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UCLA Initiative to Study Hate hosts symposium exploring hatred in art

The UCLA Initiative to Study Hate hosted “The Uses of Hatred” symposium on Saturday in Royce Hall, which is pictured. (Daily Bruin file photo)

By Amy Wong

April 2, 2024 5:33 p.m.

This post was updated April 2 at 8:33 p.m.

UCLA faculty shared the benefits of studying different forms of hate at a symposium hosted Saturday.

Sponsored by the UCLA Initiative to Study Hate, “The Uses of Hatred” symposium was held in Royce Hall and aimed to discuss humanities approaches to studying hate. The event included discussions from scholars around the world about Jane Austen, literary criticism, and dilapidation and delinquency in art.

David Russell, an associate professor of English who co-organized the event, said he was inspired to host it because of hatred’s importance to human history.

“Hatred has always been with us,” he said. “It’s a big human emotion, like love. It’s not going anywhere anytime soon. It’s a perpetual problem, but it’s been handled and made use of and expressed in different ways, and we could study those ways.”

The symposium aimed to explore rather than quantify hate, as some social scientists tend to, Russell said.

Sarah Kareem, the event’s other co-organizer, said she thought the symposium would be a good opportunity to demonstrate how the humanities can contribute to the discussion of hatred, especially since art and literature studies tend to focus on positive emotions such as love and admiration.

“It actually can be something that’s reassuring or inclusive when you talk about those other kinds of feelings that people can have in relationship to aesthetic objects,” she said. “I think everybody can relate to feeling bored or finding something difficult or challenging or not understanding it.”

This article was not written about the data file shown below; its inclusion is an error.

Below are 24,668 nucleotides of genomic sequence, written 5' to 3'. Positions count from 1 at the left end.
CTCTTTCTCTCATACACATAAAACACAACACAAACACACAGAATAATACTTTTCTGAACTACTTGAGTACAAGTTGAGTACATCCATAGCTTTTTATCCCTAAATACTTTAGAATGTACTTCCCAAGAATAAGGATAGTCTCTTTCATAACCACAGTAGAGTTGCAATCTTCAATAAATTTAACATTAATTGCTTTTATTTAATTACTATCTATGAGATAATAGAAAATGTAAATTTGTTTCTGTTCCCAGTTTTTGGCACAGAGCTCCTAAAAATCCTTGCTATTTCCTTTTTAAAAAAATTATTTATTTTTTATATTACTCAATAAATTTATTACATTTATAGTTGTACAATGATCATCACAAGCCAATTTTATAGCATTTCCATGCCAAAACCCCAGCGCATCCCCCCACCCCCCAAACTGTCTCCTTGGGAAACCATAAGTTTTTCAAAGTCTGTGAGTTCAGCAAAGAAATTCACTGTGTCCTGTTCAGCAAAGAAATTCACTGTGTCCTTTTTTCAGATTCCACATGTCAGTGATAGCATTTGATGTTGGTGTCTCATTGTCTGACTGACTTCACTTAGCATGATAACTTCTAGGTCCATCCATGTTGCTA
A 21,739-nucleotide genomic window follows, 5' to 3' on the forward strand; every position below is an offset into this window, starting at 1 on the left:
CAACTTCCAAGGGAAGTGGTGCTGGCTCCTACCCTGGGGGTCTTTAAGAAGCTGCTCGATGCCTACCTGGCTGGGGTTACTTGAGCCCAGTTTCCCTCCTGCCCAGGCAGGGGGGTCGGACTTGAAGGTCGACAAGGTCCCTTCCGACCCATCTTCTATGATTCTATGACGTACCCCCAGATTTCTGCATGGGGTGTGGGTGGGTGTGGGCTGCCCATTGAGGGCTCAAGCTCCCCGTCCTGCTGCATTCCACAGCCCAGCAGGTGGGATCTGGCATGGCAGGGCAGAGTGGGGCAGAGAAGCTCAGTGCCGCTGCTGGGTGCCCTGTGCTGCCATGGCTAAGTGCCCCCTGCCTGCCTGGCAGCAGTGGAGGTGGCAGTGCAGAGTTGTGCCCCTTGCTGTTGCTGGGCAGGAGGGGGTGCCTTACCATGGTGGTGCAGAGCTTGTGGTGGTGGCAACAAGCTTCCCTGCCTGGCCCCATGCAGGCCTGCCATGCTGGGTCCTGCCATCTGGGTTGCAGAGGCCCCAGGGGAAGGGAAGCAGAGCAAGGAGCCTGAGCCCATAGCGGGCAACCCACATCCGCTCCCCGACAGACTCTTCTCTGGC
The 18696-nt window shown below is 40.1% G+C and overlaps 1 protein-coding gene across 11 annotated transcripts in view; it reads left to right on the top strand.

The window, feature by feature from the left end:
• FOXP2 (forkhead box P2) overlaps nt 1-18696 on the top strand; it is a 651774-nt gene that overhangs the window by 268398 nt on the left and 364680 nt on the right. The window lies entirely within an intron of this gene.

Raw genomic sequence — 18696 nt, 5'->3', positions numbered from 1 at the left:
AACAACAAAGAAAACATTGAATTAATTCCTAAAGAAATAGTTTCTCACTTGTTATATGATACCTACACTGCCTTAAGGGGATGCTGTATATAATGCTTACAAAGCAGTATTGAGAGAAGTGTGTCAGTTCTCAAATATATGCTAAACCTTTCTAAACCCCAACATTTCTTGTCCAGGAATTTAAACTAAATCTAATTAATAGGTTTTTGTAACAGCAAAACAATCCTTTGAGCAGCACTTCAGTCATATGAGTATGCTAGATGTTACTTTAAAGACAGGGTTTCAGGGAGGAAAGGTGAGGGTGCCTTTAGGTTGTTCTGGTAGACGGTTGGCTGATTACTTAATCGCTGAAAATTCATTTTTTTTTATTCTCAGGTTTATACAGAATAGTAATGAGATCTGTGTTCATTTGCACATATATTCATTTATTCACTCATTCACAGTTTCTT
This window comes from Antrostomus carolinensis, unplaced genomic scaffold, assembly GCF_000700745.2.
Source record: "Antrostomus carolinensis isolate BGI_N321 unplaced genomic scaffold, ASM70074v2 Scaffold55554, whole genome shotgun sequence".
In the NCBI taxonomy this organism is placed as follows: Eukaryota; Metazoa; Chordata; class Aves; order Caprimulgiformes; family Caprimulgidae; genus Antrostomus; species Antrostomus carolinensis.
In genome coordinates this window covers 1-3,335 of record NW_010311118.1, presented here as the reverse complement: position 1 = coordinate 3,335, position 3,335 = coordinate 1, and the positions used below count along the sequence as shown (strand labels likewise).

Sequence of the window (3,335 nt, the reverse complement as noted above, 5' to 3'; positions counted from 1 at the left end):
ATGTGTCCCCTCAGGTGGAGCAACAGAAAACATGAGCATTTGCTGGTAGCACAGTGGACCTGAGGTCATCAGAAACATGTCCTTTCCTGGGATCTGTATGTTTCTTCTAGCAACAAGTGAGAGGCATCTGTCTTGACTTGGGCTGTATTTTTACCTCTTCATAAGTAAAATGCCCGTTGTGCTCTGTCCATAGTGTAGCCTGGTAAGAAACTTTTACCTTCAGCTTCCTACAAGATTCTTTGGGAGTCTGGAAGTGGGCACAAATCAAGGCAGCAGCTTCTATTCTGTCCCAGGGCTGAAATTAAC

Kareem, an associate professor of English, said hatred is difficult to define, adding that the term’s use today is often fueled by intolerance and the demonization of marginalized groups.

Hatred can also be a productive or freeing emotion when it is not something directed at a person or used without awareness of its impact, said Helen Deutsch, a professor of English and an attendee of the event.

Deutsch said hatred impacts everyone and is important for literary criticism. She added that the presentations on Austen’s work and hatred within literary criticism demonstrated how hatred is necessary but insufficiently explored in the literary imagination.

“It’s something that we all are motivated by, whether we want to admit it or not,” she said.

Wendy Anne Lee, an associate professor of English at New York University and a speaker at the event, presented Austen as providing a model for healthy hatred.

Donald Winnicott, a psychoanalytic thinker referenced by different speakers, provides a framework for what it means to hate well, Lee added.

“For Winnicott, hating well involves being able to acknowledge your hatred and to do this psychoanalytic work of organizing or distinguishing between the hatred that is coming from you … and hateful qualities of the other,” she said.

Lee said hatred is everywhere in the digital world, where it can be scaled and disseminated quickly, adding that a more thoughtful and patient processing of hatred is important to consider.

Winnicott makes the distinction between two types of destruction, with one type being critical and aimed at improvement while the other is antisocial, Kareem said.

Kareem said she hoped the event helped people understand hatred as being more than a negative emotion.

“The humanities are really the discipline that allows us to kind of explore those facets of what it means to be human and to have human experiences,” Kareem said. “This event is helping us draw people’s attention to these different manifestations of hatred that are not at odds with also pleasure and learning and discovery and other things that are beneficial for everyone.”

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Amy Wong
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